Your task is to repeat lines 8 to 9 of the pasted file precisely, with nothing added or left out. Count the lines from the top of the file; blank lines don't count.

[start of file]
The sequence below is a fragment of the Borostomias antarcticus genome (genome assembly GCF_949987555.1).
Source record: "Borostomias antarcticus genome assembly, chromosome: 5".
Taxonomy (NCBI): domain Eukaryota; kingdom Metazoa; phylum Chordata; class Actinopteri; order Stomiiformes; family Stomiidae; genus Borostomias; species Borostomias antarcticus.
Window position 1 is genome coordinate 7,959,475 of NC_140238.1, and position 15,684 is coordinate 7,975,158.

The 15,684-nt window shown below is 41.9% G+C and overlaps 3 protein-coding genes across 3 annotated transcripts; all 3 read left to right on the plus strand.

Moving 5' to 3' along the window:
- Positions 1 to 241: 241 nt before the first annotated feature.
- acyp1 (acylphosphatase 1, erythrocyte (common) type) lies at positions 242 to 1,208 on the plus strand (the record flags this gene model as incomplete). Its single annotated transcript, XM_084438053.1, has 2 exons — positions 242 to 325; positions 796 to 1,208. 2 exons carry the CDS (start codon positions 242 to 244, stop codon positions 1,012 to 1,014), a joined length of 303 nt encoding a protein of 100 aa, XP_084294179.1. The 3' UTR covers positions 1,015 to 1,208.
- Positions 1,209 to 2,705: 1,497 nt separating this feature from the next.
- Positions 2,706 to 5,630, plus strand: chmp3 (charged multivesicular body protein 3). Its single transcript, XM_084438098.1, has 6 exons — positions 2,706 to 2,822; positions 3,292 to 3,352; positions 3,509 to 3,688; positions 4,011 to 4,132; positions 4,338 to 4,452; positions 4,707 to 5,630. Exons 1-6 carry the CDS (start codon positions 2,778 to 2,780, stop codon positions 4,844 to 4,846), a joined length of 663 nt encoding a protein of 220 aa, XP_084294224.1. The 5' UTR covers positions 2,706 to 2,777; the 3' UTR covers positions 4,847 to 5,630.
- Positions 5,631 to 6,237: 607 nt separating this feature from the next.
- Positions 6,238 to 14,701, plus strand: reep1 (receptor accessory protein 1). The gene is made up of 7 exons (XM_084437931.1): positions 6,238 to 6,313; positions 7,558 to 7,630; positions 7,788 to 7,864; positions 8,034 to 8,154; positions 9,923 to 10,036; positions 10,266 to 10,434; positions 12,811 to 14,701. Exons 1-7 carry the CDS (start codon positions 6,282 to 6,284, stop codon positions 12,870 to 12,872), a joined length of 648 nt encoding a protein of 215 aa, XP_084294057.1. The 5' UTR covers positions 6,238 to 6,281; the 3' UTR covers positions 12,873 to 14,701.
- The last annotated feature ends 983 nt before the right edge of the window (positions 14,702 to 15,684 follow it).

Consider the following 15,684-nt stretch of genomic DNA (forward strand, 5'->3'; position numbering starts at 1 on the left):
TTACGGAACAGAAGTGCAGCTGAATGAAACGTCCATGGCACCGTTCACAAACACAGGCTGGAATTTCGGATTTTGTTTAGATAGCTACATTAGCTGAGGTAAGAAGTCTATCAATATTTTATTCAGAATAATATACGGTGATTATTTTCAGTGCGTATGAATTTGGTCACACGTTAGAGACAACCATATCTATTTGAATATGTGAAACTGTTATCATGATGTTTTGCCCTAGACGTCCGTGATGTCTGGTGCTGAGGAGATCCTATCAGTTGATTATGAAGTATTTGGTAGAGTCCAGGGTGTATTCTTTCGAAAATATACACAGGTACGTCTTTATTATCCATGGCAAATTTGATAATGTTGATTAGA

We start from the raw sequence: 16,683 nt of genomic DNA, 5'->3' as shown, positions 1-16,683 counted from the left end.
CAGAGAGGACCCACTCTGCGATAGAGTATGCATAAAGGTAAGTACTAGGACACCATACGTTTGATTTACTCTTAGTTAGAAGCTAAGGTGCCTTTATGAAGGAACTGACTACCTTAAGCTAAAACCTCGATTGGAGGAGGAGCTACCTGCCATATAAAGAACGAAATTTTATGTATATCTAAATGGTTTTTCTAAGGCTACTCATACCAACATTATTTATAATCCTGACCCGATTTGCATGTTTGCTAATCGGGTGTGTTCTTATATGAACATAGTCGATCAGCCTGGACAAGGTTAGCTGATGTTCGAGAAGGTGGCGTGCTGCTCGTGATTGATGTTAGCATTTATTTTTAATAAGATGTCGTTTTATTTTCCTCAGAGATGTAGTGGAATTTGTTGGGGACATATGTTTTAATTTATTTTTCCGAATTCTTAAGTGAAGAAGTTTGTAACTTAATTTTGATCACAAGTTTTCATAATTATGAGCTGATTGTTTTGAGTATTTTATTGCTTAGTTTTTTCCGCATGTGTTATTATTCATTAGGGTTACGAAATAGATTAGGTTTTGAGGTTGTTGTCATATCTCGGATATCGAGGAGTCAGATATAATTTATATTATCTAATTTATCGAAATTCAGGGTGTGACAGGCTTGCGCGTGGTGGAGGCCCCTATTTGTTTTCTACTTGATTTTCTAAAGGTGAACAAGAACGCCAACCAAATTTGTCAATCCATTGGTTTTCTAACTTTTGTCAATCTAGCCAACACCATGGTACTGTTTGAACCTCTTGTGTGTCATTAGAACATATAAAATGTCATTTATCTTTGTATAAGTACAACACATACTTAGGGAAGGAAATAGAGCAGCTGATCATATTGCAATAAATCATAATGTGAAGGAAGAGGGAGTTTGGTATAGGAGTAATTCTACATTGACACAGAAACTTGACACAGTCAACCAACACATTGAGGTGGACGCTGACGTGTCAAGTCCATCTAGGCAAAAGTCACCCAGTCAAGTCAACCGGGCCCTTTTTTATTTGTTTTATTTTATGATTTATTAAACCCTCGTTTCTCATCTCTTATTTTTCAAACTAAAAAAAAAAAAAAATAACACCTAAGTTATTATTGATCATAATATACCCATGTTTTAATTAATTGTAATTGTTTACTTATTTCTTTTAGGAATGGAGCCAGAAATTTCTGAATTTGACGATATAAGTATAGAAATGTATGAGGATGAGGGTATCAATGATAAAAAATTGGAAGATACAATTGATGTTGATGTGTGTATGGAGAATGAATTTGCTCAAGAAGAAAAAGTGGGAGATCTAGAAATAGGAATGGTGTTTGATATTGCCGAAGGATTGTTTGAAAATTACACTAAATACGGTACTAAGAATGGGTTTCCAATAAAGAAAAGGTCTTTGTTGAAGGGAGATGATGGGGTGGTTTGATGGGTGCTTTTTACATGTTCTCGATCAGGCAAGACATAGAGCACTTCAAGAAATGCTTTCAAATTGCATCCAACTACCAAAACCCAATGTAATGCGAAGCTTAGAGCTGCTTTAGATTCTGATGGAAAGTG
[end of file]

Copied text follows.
- acyp1 (acylphosphatase 1, erythrocyte (common) type) lies at positions 242 to 1,208 on the plus strand (the record flags this gene model as incomplete). Its single annotated transcript, XM_084438053.1, has 2 exons — positions 242 to 325; positions 796 to 1,208. 2 exons carry the CDS (start codon positions 242 to 244, stop codon positions 1,012 to 1,014), a joined length of 303 nt encoding a protein of 100 aa, XP_084294179.1. The 3' UTR covers positions 1,015 to 1,208.
- Positions 1,209 to 2,705: 1,497 nt separating this feature from the next.